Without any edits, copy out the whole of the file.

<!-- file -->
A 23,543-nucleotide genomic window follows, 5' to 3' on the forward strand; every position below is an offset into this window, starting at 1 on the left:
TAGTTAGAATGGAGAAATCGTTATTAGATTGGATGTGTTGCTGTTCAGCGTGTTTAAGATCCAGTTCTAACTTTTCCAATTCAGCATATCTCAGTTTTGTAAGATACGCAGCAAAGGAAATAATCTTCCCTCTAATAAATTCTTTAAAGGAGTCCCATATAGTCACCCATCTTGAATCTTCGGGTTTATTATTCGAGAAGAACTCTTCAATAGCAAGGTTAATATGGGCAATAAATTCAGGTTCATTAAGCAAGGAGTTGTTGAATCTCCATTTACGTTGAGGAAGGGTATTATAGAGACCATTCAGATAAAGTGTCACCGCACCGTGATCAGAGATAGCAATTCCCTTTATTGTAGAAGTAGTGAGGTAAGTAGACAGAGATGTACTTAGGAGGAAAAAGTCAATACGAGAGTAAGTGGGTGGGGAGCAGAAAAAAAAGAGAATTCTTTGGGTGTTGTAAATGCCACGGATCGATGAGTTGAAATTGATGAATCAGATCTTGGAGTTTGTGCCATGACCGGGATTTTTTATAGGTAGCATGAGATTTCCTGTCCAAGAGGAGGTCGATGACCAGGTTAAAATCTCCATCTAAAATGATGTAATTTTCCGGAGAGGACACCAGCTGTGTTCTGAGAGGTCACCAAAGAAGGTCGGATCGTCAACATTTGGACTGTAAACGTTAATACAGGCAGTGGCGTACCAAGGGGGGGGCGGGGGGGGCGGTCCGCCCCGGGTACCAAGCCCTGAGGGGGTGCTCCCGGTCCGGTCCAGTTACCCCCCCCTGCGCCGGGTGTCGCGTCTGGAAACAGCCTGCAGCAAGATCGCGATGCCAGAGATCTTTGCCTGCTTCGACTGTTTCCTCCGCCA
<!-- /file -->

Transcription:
A 23,543-nucleotide genomic window follows, 5' to 3' on the forward strand; every position below is an offset into this window, starting at 1 on the left:
TAGTTAGAATGGAGAAATCGTTATTAGATTGGATGTGTTGCTGTTCAGCGTGTTTAAGATCCAGTTCTAACTTTTCCAATTCAGCATATCTCAGTTTTGTAAGATACGCAGCAAAGGAAATAATCTTCCCTCTAATAAATTCTTTAAAGGAGTCCCATATAGTCACCCATCTTGAATCTTCGGGTTTATTATTCGAGAAGAACTCTTCAATAGCAAGGTTAATATGGGCAATAAATTCAGGTTCATTAAGCAAGGAGTTGTTGAATCTCCATTTACGTTGAGGAAGGGTATTATAGAGACCATTCAGATAAAGTGTCACCGCACCGTGATCAGAGATAGCAATTCCCTTTATTGTAGAAGTAGTGAGGTAAGTAGACAGAGATGTACTTAGGAGGAAAAAGTCAATACGAGAGTAAGTGGGTGGGGAGCAGAAAAAAAAGAGAATTCTTTGGGTGTTGTAAATGCCACGGATCGATGAGTTGAAATTGATGAATCAGATCTTGGAGTTTGTGCCATGACCGGGATTTTTTATAGGTAGCATGAGATTTCCTGTCCAAGAGGAGGTCGATGACCAGGTTAAAATCTCCATCTAAAATGATGTAATTTTCCGGAGAGGACACCAGCTGTGTTCTGAGAGGTCACCAAAGAAGGTCGGATCGTCAACATTTGGACTGTAAACGTTAATACAGGCAGTGGCGTACCAAGGGGGGGGCGGGGGGGGCGGTCCGCCCCGGGTACCAAGCCCTGAGGGGGTGCTCCCGGTCCGGTCCAGTTACCCCCCCCTGCGCCGGGTGTCGCGTCTGGAAACAGCCTGCAGCAAGATCGCGATGCCAGAGATCTTTGCCTGCTTCGACTGTTTCCTCCGCCA